Kenny Goh, a fan of PUMA sneakers, has amassed a collection of rare and vintage PUMA shoes since 2005. Read the full story here.
By Daniel Loy
Photos by Andreas Krisanto
How long have you been collecting sneakers?
I started buying sneakers in 2005 but my collection grew exponentially after I joined Instagram in 2013.
How many pairs of sneakers do you own?
A safe estimate would be more than 70 pairs.
Which silhouettes are your favorite?
You can’t beat the classics – Suede, Clyde, States, Basket. But recently, the R698 has caught my eye.
What differentiates PUMA from other sneaker brands in the market?
The quality of materials used to make a PUMA shoe surpasses other sneaker brands. Whether it is a pair of general releases or a collab, PUMA has been consistent with the quality of materials used. These sneakers can stand the test of time. The soles will not crumble even after 20 years in storage. I strongly believe no other brand can pass this test.
On average, how many pairs do you purchase each month?
It depends on what’s being released. I may buy two or three in a month alone, or even nothing at all for up to three straight months.
What’s the most you’ve spent on a single pair so far?
I spent S$506 on a “Made in Italy” PUMA King Black Label pair which I wore only once on my wedding day.
What shoes are you currently looking out for?
PUMA x Mothra (Moth King), PUMA x Staple and “Made in Yugoslavia” pairs. Yugoslavia-made pairs are the grails for any true PUMA Collector. I am hoping to find a good condition, decently priced pair in my size (UK9).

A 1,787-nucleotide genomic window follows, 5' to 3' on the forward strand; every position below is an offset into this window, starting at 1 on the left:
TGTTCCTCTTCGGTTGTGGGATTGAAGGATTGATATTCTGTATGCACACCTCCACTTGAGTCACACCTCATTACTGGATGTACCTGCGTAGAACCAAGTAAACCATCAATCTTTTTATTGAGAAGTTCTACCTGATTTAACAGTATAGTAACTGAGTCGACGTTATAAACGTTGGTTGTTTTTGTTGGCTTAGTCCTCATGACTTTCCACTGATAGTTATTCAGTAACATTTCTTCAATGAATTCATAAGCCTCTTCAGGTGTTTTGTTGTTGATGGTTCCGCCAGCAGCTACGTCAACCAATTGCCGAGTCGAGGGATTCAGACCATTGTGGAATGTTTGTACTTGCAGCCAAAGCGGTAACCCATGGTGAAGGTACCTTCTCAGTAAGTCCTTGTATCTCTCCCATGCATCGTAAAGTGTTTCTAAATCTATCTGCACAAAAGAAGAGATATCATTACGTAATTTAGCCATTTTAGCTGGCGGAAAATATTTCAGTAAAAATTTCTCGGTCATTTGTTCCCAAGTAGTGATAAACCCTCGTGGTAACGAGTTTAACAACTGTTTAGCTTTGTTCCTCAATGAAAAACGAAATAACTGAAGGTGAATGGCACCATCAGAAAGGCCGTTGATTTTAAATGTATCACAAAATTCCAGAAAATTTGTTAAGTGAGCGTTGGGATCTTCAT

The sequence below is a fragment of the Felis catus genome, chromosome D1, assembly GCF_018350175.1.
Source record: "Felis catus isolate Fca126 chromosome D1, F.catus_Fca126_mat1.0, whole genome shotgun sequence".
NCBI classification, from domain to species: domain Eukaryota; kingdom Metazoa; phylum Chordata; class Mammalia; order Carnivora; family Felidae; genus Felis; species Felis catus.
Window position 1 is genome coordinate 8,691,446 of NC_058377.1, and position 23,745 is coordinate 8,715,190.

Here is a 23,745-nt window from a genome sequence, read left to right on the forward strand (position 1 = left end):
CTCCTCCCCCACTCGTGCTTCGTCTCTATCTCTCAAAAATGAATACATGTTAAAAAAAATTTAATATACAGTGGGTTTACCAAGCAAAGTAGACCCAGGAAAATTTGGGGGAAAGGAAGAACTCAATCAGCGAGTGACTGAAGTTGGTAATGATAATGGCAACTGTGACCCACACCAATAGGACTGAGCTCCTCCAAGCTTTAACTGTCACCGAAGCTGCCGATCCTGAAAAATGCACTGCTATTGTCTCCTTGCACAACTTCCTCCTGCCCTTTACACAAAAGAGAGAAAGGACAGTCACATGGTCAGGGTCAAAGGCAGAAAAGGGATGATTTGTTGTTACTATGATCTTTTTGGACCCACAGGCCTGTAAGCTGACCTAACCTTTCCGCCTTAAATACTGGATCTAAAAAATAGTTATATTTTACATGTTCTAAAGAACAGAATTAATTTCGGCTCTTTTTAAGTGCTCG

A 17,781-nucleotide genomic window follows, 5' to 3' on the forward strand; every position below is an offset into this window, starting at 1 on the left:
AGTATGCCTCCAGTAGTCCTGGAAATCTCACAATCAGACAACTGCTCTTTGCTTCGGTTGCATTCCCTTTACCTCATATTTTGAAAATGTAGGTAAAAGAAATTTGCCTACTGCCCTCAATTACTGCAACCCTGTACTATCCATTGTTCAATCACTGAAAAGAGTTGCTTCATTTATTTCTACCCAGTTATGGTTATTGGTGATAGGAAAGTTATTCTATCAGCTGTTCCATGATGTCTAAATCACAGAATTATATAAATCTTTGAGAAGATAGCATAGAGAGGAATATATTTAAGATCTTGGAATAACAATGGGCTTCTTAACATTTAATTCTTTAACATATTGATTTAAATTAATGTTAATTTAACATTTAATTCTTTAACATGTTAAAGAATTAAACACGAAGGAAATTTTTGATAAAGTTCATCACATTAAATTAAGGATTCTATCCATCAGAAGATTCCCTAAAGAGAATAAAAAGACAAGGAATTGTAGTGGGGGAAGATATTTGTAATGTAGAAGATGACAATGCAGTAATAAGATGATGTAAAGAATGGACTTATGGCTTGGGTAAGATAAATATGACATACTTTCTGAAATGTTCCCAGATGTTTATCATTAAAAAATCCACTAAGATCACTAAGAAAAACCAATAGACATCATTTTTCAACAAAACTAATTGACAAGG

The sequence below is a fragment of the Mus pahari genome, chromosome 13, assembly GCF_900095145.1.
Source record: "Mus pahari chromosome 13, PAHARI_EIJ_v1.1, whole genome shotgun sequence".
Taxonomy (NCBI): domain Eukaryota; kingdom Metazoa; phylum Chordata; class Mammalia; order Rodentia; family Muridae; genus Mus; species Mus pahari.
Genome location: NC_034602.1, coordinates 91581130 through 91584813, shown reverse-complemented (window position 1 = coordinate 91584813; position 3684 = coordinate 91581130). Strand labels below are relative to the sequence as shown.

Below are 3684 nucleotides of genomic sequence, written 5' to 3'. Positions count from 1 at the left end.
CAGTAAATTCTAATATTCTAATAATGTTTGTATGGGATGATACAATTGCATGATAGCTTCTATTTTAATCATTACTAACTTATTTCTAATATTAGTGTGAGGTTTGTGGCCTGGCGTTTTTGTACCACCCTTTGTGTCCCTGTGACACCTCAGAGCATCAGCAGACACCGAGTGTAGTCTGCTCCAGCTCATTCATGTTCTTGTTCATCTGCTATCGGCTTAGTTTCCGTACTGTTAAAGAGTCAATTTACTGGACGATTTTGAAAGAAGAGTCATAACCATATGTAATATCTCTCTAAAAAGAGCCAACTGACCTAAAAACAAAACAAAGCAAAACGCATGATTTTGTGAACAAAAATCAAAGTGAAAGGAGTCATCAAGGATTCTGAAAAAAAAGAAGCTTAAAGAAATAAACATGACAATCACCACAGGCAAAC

Which collab ranks among the best in your opinion?
PUMA x Staple. Not because of the brand but because it has a touch of pink in the right places. It is also “Made in Japan”‘ which means supreme material and Japanese craftsmanship. Collabs that are well thought out and tell a story are also at the top of my list. They do not necessarily have to look good (e.g. PUMA x Rise, which was made to raise AIDS awareness) in order for you to feel good about yourself.
On the flipside, what’s something you wished PUMA didn’t do?
Back in 2010, PUMA started this eco-friendly campaign with the “Clever Little Bag” shoe box which cuts down on material used by 65%. I applaud their initiative but these boxes don’t stack as well as the old boxes. I keep all my shoes in their box and it is annoying as hell having them stacked looking like the Leaning Tower of Pisa. Another gripe is PUMA not having women sizes for almost every major collab – this one’s for Jenn, my PUMA friend from USA!
What have friends and family said about your collection?
When I was still staying with my parents, I hid my shoes everywhere. In my wardrobe, under my bed, in the study room, every empty corner I could find. After moving everything into my own home in 2013, the total pairs exceeded my own expectations. Friends and relatives who came during my house warming were shocked to see a shelf full of boxed shoes. Many wondered if I was opening a shoe shop. My wife tells me I’m not a centipede and don’t need that many shoes. But I am just happy that she is still supportive of me at the end of the day.
What’s the sneaker scene in Singapore like now, compared to what it was before?
People used to buy what they like. Now they buy what others like just to get the attention. It has become a competition of who has the most heat every time, all the time.
You’ve bought a couple of pairs for your daughter. Are you getting her started on your path?
Currently, Chloe has four pairs of PUMA shoes. I will only purchase new pairs once she has outgrown the current one. My wife doesn’t need two people in the house who have more shoes than toes.
This interview with Kenny Goh has been edited and condensed.
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